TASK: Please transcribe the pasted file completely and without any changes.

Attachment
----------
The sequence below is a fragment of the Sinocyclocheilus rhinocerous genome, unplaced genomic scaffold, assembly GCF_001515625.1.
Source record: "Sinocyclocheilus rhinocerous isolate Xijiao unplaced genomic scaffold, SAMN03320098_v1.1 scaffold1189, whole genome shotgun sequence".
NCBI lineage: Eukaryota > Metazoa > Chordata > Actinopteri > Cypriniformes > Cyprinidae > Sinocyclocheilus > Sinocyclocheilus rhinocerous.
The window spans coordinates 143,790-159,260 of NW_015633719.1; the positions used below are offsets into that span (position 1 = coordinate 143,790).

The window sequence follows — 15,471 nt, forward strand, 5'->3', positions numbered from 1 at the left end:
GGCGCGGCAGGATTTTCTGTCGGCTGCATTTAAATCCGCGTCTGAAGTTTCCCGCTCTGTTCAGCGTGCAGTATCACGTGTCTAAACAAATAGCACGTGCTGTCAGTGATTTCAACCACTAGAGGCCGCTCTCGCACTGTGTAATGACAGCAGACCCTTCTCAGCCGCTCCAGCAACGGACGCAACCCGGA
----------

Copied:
The sequence below is a fragment of the Sinocyclocheilus rhinocerous genome, unplaced genomic scaffold, assembly GCF_001515625.1.
Source record: "Sinocyclocheilus rhinocerous isolate Xijiao unplaced genomic scaffold, SAMN03320098_v1.1 scaffold1189, whole genome shotgun sequence".
NCBI lineage: Eukaryota > Metazoa > Chordata > Actinopteri > Cypriniformes > Cyprinidae > Sinocyclocheilus > Sinocyclocheilus rhinocerous.
The window spans coordinates 143,790-159,260 of NW_015633719.1; the positions used below are offsets into that span (position 1 = coordinate 143,790).

The window sequence follows — 15,471 nt, forward strand, 5'->3', positions numbered from 1 at the left end:
GGCGCGGCAGGATTTTCTGTCGGCTGCATTTAAATCCGCGTCTGAAGTTTCCCGCTCTGTTCAGCGTGCAGTATCACGTGTCTAAACAAATAGCACGTGCTGTCAGTGATTTCAACCACTAGAGGCCGCTCTCGCACTGTGTAATGACAGCAGACCCTTCTCAGCCGCTCCAGCAACGGACGCAACCCGGA